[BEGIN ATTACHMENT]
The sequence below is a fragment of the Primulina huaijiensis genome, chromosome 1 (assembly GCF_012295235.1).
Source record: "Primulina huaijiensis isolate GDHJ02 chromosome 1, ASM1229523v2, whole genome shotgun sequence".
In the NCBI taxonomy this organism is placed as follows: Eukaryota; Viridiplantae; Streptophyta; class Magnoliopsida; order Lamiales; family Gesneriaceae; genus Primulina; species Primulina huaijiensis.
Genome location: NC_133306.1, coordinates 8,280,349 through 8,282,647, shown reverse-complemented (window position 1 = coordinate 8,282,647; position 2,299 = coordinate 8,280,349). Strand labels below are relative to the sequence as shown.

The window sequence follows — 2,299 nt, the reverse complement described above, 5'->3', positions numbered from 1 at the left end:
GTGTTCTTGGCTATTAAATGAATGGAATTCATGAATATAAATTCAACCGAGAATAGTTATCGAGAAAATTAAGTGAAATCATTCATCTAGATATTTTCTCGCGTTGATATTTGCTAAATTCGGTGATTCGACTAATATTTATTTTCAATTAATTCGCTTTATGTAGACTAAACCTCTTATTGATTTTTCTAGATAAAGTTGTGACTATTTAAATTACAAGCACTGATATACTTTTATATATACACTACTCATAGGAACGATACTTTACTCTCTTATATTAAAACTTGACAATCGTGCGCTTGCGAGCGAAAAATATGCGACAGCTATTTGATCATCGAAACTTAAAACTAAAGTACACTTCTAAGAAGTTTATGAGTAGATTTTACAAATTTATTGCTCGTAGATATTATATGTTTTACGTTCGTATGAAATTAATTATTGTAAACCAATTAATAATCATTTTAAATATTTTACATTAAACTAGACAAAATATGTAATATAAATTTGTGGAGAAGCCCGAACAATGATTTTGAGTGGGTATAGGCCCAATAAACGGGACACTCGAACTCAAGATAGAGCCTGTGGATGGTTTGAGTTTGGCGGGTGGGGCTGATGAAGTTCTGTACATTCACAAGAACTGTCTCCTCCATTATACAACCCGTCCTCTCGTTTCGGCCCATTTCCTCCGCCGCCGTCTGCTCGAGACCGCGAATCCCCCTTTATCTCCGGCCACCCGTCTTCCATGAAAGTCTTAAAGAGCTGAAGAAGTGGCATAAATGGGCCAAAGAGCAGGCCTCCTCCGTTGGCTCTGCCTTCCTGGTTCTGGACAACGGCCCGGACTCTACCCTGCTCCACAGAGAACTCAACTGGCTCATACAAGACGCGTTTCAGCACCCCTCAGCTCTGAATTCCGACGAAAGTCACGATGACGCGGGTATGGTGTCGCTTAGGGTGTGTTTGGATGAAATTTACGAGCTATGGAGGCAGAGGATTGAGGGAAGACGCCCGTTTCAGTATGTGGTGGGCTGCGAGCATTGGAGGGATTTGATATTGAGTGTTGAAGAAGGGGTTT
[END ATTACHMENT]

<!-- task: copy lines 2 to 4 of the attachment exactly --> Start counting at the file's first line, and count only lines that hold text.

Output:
Source record: "Primulina huaijiensis isolate GDHJ02 chromosome 1, ASM1229523v2, whole genome shotgun sequence".
In the NCBI taxonomy this organism is placed as follows: Eukaryota; Viridiplantae; Streptophyta; class Magnoliopsida; order Lamiales; family Gesneriaceae; genus Primulina; species Primulina huaijiensis.
Genome location: NC_133306.1, coordinates 8,280,349 through 8,282,647, shown reverse-complemented (window position 1 = coordinate 8,282,647; position 2,299 = coordinate 8,280,349). Strand labels below are relative to the sequence as shown.